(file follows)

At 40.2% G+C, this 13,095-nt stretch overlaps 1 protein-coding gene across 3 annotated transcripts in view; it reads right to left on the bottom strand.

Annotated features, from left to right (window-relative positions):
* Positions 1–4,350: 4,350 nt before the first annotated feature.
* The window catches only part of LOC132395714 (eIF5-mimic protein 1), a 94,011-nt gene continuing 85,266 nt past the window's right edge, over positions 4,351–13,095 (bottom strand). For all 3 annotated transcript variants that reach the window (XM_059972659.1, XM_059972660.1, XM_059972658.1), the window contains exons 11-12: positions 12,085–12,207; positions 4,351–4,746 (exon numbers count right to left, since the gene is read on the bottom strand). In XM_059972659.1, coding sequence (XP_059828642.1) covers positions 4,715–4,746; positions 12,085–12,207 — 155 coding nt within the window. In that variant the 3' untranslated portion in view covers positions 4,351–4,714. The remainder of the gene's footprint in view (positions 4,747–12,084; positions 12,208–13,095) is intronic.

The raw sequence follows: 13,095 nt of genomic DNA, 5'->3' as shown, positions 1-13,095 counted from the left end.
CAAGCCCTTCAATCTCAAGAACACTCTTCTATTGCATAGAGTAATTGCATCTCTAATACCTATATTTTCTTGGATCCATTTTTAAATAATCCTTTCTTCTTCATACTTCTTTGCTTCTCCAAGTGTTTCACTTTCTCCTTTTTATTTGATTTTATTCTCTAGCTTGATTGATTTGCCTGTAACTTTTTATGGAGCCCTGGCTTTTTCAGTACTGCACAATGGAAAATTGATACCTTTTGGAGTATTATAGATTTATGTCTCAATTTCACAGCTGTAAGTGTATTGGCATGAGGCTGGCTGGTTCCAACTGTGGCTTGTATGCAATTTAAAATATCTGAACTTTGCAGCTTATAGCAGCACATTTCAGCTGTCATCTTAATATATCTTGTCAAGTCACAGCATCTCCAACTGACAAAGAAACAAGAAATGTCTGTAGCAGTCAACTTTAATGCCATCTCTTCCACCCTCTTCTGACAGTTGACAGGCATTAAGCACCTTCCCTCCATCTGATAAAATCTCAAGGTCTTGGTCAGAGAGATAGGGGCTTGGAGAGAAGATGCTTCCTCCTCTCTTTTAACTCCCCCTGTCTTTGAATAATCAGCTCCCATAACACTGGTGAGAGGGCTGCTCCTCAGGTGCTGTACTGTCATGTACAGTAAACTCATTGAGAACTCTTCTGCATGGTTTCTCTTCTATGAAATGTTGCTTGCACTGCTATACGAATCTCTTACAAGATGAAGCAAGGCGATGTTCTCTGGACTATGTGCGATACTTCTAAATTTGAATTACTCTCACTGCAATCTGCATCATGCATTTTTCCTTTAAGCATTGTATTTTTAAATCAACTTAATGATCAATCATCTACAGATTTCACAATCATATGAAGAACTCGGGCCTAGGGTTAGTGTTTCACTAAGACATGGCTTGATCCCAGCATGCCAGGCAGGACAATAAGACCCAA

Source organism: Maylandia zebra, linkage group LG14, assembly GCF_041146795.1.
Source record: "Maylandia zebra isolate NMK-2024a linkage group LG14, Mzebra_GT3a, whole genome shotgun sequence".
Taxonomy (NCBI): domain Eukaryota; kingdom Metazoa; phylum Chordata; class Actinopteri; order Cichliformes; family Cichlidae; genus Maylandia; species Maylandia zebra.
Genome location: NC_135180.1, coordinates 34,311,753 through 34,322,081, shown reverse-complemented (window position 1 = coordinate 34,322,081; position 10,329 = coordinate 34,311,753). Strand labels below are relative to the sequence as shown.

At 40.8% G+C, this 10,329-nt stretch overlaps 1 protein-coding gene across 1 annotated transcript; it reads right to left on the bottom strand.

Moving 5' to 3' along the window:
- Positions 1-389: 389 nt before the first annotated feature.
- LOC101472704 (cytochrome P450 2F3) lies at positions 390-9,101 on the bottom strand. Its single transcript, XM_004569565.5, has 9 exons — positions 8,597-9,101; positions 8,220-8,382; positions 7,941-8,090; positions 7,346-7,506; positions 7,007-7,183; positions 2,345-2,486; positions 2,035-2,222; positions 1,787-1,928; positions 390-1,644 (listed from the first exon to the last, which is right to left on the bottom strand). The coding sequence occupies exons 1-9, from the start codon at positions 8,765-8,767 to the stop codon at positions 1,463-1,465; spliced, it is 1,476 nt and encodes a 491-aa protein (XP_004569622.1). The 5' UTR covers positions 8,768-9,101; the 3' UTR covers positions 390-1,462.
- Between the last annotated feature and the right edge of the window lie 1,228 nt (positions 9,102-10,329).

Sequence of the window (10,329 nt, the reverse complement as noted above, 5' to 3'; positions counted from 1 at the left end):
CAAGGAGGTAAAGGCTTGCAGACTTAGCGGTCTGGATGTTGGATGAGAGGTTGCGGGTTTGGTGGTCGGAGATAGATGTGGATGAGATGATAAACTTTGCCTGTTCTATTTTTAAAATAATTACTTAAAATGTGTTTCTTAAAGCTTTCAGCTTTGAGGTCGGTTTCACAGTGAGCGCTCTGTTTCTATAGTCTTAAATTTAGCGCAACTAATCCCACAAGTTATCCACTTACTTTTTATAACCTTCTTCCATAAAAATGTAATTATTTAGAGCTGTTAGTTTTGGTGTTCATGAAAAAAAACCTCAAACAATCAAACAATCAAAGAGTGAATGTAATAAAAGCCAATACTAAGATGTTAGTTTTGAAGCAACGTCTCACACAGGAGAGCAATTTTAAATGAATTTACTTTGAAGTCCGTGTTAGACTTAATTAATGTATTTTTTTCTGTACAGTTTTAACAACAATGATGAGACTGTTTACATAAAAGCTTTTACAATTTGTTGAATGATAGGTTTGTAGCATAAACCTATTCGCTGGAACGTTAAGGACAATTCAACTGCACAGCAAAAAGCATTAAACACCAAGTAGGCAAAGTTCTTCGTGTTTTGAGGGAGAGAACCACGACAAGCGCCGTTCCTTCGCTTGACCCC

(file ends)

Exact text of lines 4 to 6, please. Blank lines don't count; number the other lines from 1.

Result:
* The window catches only part of LOC132395714 (eIF5-mimic protein 1), a 94,011-nt gene continuing 85,266 nt past the window's right edge, over positions 4,351–13,095 (bottom strand). For all 3 annotated transcript variants that reach the window (XM_059972659.1, XM_059972660.1, XM_059972658.1), the window contains exons 11-12: positions 12,085–12,207; positions 4,351–4,746 (exon numbers count right to left, since the gene is read on the bottom strand). In XM_059972659.1, coding sequence (XP_059828642.1) covers positions 4,715–4,746; positions 12,085–12,207 — 155 coding nt within the window. In that variant the 3' untranslated portion in view covers positions 4,351–4,714. The remainder of the gene's footprint in view (positions 4,747–12,084; positions 12,208–13,095) is intronic.

The raw sequence follows: 13,095 nt of genomic DNA, 5'->3' as shown, positions 1-13,095 counted from the left end.
CAAGCCCTTCAATCTCAAGAACACTCTTCTATTGCATAGAGTAATTGCATCTCTAATACCTATATTTTCTTGGATCCATTTTTAAATAATCCTTTCTTCTTCATACTTCTTTGCTTCTCCAAGTGTTTCACTTTCTCCTTTTTATTTGATTTTATTCTCTAGCTTGATTGATTTGCCTGTAACTTTTTATGGAGCCCTGGCTTTTTCAGTACTGCACAATGGAAAATTGATACCTTTTGGAGTATTATAGATTTATGTCTCAATTTCACAGCTGTAAGTGTATTGGCATGAGGCTGGCTGGTTCCAACTGTGGCTTGTATGCAATTTAAAATATCTGAACTTTGCAGCTTATAGCAGCACATTTCAGCTGTCATCTTAATATATCTTGTCAAGTCACAGCATCTCCAACTGACAAAGAAACAAGAAATGTCTGTAGCAGTCAACTTTAATGCCATCTCTTCCACCCTCTTCTGACAGTTGACAGGCATTAAGCACCTTCCCTCCATCTGATAAAATCTCAAGGTCTTGGTCAGAGAGATAGGGGCTTGGAGAGAAGATGCTTCCTCCTCTCTTTTAACTCCCCCTGTCTTTGAATAATCAGCTCCCATAACACTGGTGAGAGGGCTGCTCCTCAGGTGCTGTACTGTCATGTACAGTAAACTCATTGAGAACTCTTCTGCATGGTTTCTCTTCTATGAAATGTTGCTTGCACTGCTATACGAATCTCTTACAAGATGAAGCAAGGCGATGTTCTCTGGACTATGTGCGATACTTCTAAATTTGAATTACTCTCACTGCAATCTGCATCATGCATTTTTCCTTTAAGCATTGTATTTTTAAATCAACTTAATGATCAATCATCTACAGATTTCACAATCATATGAAGAACTCGGGCCTAGGGTTAGTGTTTCACTAAGACATGGCTTGATCCCAGCATGCCAGGCAGGACAATAAGACCCAA